Cereal Bars for Solo Bass Trombone: A Review and Analytic Sampling
Jenkins, Dan. Cereal Bars for Solo Bass Trombone. Warwick Music, Seckington, Tamworth, UK, 2020. Sheet music or digital download.
Dan Jenkins' Cereal Bars is an appealing unaccompanied bass trombone solo employing serial compositional technique with a contemporary flair. The conversational tone of the introductory notes increases the piece's accessibility, attributing musical influences that govern portions of the row that are emphasized throughout the work's 99 measures. Affirming that atonal, or rather pantonal serialized music need not follow the aesthetic conventions of the Second Viennese School, Jenkins identifies two iconic items that influenced some of his pitch decisions, helping the listener and performer chunk the materials into more bite-size audible components; namely Bernstein's West Side Story that spans melodic tritones throughout the section Furtively, "Jets and Sharks," and allusions of Shostakovich's Symphony No. 5 that help complete the work's row.
Donated for review by Warwick Music, the music is an excellent engraving, with thoughtful page turns and suggestions such as the subtle page numbering of page 2 and page 2a, signaling to pair these pages on a single music stand. The English and Italian style descriptors include suggested tempi and rehearsal letters that readily align with the works form. The range of the solo spans over three octaves, descending to a brief pedal E♭ (E♭1) and a sustained pedal F♯ (F♯1). The upper tessitura ascends to the F above middle C (F4), with an optional high A♭ (A♭4). While composed for the bass trombone, the eager tenor trombonist or euphonium player with a solid low register could make this work with some judicious octave shifts.
Although the use of a solitary non-transposed row for a single-line solo instrument hearkens to Ernst Krenek's 1939 Suite, Op. 84 for solo cello, Cereal Bars transcends such onerous orderings through his passages of interruptions, adding to the diversity of the solo by focusing on a more focused collection. While the piece is framed with clear and solid opening statements of the row/melody, the work explores isolated and overlapping facets of the row materials in the mid-sections before returning and experiencing a recapitulation of the opening four measures that signal both thematic and melodic closure of the piece, further reinforced with Jenkins' inclusion of an extra B♮ at the very end, to align with the work's opening.
Cereal Bars would make for a welcome addition to unaccompanied solo recital repertoire. For those wanting to learn more about Dan Jenkins and his breadth of trombone performance and music compositional output, I encourage your visiting his web site, Dan Jenkins Music. The world premiere of the work can be found on YouTube performed by Christian Jones at the British Trombone Society day at Peel Hall, University of Salford, UK.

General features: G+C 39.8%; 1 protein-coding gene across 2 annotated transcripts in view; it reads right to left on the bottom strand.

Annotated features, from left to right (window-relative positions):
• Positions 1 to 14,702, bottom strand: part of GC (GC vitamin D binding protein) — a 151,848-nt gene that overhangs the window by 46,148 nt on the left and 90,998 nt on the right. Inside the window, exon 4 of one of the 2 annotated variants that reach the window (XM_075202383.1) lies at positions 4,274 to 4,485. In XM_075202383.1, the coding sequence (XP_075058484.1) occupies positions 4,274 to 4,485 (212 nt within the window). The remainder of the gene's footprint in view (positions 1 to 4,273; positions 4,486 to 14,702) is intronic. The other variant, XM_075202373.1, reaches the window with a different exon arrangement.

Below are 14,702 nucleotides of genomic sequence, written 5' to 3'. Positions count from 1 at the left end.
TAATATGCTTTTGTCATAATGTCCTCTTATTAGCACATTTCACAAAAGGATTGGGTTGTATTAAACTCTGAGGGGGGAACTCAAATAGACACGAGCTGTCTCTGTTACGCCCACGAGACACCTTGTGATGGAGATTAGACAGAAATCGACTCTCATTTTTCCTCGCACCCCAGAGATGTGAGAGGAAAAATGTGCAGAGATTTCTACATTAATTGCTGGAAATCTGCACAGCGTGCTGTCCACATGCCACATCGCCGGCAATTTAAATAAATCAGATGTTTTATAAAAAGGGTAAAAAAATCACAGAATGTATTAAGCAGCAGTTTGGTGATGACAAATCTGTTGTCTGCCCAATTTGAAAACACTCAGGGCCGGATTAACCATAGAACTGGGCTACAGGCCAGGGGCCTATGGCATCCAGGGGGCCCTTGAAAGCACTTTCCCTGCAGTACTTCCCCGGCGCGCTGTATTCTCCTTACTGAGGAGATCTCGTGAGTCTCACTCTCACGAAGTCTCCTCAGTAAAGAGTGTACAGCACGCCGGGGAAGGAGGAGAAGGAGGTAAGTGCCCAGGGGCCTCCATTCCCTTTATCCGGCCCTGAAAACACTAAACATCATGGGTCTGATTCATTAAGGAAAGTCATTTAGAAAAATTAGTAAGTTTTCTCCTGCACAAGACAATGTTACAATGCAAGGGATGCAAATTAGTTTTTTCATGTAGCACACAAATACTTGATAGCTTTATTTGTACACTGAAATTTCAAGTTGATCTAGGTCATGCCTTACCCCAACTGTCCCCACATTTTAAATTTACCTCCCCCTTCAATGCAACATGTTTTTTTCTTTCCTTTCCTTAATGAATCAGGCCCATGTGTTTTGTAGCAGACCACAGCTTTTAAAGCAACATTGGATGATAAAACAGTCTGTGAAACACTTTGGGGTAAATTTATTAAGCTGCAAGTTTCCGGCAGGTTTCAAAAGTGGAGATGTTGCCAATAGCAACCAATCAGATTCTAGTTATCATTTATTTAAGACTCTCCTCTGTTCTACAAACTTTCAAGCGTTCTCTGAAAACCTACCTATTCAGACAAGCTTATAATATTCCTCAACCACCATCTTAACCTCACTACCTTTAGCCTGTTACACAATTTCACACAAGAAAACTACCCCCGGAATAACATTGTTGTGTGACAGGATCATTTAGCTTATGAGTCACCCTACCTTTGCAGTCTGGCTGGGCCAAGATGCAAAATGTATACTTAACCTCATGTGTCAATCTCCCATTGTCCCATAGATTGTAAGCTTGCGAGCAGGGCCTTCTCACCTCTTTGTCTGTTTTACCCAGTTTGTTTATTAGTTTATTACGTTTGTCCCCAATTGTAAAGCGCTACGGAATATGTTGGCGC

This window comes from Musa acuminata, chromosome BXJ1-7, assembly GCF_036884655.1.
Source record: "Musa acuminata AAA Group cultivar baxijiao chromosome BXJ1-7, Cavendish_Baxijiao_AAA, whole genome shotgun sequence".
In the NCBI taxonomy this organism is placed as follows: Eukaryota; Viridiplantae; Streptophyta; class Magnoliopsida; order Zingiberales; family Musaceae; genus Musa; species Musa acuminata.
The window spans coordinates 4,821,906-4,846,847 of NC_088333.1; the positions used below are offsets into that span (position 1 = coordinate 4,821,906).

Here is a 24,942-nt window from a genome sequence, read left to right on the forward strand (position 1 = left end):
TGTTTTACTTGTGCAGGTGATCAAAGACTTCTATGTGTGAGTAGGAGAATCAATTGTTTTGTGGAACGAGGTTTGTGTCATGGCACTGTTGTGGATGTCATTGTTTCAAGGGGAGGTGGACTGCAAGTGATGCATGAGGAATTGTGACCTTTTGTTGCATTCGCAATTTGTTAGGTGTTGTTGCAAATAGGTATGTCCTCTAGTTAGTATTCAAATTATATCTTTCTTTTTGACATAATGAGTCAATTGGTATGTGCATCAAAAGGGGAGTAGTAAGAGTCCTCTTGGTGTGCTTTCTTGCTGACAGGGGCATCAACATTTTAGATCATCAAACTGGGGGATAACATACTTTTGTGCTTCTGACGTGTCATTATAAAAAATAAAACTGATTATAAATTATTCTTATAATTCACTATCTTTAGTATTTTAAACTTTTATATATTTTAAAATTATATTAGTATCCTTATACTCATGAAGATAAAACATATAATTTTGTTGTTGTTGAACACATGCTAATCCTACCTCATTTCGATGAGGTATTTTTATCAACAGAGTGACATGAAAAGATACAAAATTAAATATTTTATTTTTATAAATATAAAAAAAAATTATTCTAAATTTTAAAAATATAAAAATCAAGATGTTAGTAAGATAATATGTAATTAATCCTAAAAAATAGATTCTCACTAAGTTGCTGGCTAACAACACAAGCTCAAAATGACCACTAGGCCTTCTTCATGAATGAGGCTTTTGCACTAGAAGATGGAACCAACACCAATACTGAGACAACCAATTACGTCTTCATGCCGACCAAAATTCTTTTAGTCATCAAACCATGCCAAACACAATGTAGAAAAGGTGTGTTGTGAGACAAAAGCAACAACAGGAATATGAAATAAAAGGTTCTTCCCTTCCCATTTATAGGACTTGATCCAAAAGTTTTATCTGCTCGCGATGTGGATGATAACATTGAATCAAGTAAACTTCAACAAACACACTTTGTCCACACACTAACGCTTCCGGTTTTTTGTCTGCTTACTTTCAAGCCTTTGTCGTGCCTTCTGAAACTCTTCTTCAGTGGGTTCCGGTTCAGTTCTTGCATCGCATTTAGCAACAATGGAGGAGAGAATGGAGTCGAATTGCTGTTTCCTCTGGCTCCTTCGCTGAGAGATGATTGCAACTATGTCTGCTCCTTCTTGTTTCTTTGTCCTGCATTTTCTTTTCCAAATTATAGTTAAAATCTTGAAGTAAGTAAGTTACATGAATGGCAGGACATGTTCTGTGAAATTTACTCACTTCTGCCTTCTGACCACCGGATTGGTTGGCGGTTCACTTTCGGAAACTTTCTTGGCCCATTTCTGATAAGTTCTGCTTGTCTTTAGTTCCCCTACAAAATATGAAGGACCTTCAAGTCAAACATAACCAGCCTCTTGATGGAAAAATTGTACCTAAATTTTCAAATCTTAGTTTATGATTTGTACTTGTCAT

As 12-tone serial technique and repertoire are an infrequent topic of conversation in most trombone studios, the following depicts the composer's introductory prose to into some music notation and analytic framing to help identify significant subdivisions of the row explored through this composition. This will help those survey the landscape and offer a starting point for those wanting to dig deeper into the compositional architecture.
Figure 1a presents the opening row statement of measures one to four with corresponding pitch-class numbers, and Figure 1b shows Jenkins' segmentation of the row, as based on his introductory notes.
Figure 2 provides some basic post-tonal labels and help identify features, such as the shared intervallic content of the opening and closing trichords.
|Pitches||Pitch Classes||[Normal Form]||(Prime Form)||Forte Class Set|
|B, D, C♯||E(11), 2, 1||[E,1,2]||(013)||3-2|
|C, F, E♭, Ab||0, 5, 3, 8||[0,3,5,8]||(0358)||4-26|
|B♭, E||T(10), 4||[4, T]||(06)||2-6|
|F♯, G, A||6, 7, 9||[6,7,9]||(013)||3-2|
Figure 3 charts large sections and parts of the row dominating these areas of the piece.
|Rehearsal (mm.)||Tempo||Row utilization||Comments|
|(mm. 1-12)||Strong||Complete row statements||Row stated three times (mm. 1-4, 5-8, 9-12)|
|Reh. A (mm. 12-26)||Leggiero, ma maestoso||Primarily trichordal materials that begin and end the row||Rehearsal A begins and ends with G, A, B, D, C♯, emerges from the rows opening and closing trichords (mm. 12-14, 20-21, 25-27).|
|Reh. B (mm. 27-50)||Broad||(0358) tetrachord||Begins with the C, F, E♭, A♭ tetrachord.|
|Reh. C (mm. 50-71)||Furtively, "Jets and Sharks"||Tritone dyad (06)||Bernstein Tritone reference mm. 50-68: 06 dyads (tritones, multiple transpositions) low F♯ repeated as a pedal point gesture in anticipation to final trichord, linking to section D (mm. 63, 64, 68, 69, 70)|
|Reh. D (mm. 72-83)||Pensive||Final trichord (013)||Last independent section "ruminative yet wary"|
|(mm. 84-93)||Legato||Complete row||First nine pitches of the row are stated as a false recapitulation, mimicking mm. 5-7. Smaller segments are repeated, building in volume and intensity, leading to the true recapitulation of the opening melody.|
|Reh E (mm. 94-99)||Strident||Complete row||Opening melody of mm. 1-4 returns in mm. 94-97. Row is repeated in a compressed and accented form in m.98, building excitement and intensity for the end of the composition.|
|(m. 99)||N/A||N/A||Ends with on a final "extra" B♮, extraneous to the row form, but matches the first note of the composition for sonic cohesion.|
While these form utilization and segmentation figures can help chart the overall sections of the work and identify some of the musical materials explored in each section, they do not offer the in-depth melodic and motivic analysis that will emerge from those learning and performing the piece. I hope this charting aids your drawing connection with the acoustic architecture as you perform this solo.